Dark store retail formats have continued to boom after lockdown driven by increased demand for “Q Commerce (quick commerce) capabilities”.
According to new data from OneStock just over two thirds (67 per cent) of consumers used dark store retail formats during the pandemic, with 84 per cent of respondents stating they will continue to do so post-pandemic.
So called dark stores saw adoption skyrocket during the pandemic as retailers transformed their closed retail stores into mini-fulfilment centres focused on fulfilling online orders.
“Born out of necessity during the pandemic, retailers are increasingly recognising that rethinking the role of the store is no longer a quick-fix, but the right approach in the long-term,” OneStock’s founder and chief executive Romulus Grigoras said.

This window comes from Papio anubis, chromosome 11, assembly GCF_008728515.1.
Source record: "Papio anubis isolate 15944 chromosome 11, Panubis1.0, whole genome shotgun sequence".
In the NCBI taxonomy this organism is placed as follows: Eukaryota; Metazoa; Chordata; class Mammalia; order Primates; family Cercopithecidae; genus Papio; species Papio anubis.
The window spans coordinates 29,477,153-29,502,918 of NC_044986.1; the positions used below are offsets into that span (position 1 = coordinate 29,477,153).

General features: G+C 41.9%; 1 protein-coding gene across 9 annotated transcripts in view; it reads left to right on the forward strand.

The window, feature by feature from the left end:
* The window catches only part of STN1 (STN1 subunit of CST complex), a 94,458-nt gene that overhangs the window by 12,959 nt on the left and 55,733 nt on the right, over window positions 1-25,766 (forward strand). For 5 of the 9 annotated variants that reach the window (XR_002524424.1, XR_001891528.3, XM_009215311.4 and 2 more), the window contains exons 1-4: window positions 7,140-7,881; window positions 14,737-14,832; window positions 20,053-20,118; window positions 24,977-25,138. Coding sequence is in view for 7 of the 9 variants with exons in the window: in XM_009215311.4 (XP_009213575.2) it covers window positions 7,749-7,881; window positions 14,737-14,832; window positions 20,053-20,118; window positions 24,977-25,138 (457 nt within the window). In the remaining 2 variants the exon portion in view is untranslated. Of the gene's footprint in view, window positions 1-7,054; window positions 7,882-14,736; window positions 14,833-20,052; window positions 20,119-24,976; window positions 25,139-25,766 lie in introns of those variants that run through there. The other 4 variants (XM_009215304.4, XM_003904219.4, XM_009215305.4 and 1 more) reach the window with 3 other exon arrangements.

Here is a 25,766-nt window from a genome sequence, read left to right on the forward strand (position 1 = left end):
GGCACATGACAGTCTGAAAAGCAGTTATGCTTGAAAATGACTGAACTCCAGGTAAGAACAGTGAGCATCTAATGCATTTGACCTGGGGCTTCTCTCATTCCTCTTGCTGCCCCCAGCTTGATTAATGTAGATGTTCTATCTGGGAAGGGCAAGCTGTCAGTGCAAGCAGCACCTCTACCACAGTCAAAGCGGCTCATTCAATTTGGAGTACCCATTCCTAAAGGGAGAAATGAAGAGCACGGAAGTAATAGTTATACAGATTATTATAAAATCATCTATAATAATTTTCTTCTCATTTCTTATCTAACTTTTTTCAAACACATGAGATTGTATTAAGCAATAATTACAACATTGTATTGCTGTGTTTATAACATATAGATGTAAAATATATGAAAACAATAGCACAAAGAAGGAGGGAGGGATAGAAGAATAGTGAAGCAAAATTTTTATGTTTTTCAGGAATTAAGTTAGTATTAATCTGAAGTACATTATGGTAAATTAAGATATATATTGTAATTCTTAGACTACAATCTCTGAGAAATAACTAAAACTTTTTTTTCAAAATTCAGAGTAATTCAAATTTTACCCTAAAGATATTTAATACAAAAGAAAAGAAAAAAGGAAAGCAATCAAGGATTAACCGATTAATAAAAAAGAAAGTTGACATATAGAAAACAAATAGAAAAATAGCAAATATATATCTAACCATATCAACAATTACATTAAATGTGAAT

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“The imperative to turn stores into mini-warehouses is supported by the fact that even large warehouses are not yet geared up for the huge growth in online orders and often have neither the staff nor the stock, let alone the systems to manage.”
Separate data from the Local Data Company has suggested that 8700 stores were closed on UK high streets during the first half of 2021, driving many to repurpose their estates.
Demand has largely been driven by millennial demographics, seeing 91 per cent of 25-44 year-olds say they will continue using dark store services.
It comes as warehouse space across the UK becomes increasingly scarce, with retailers including Amazon announcing it is “running out of available space”.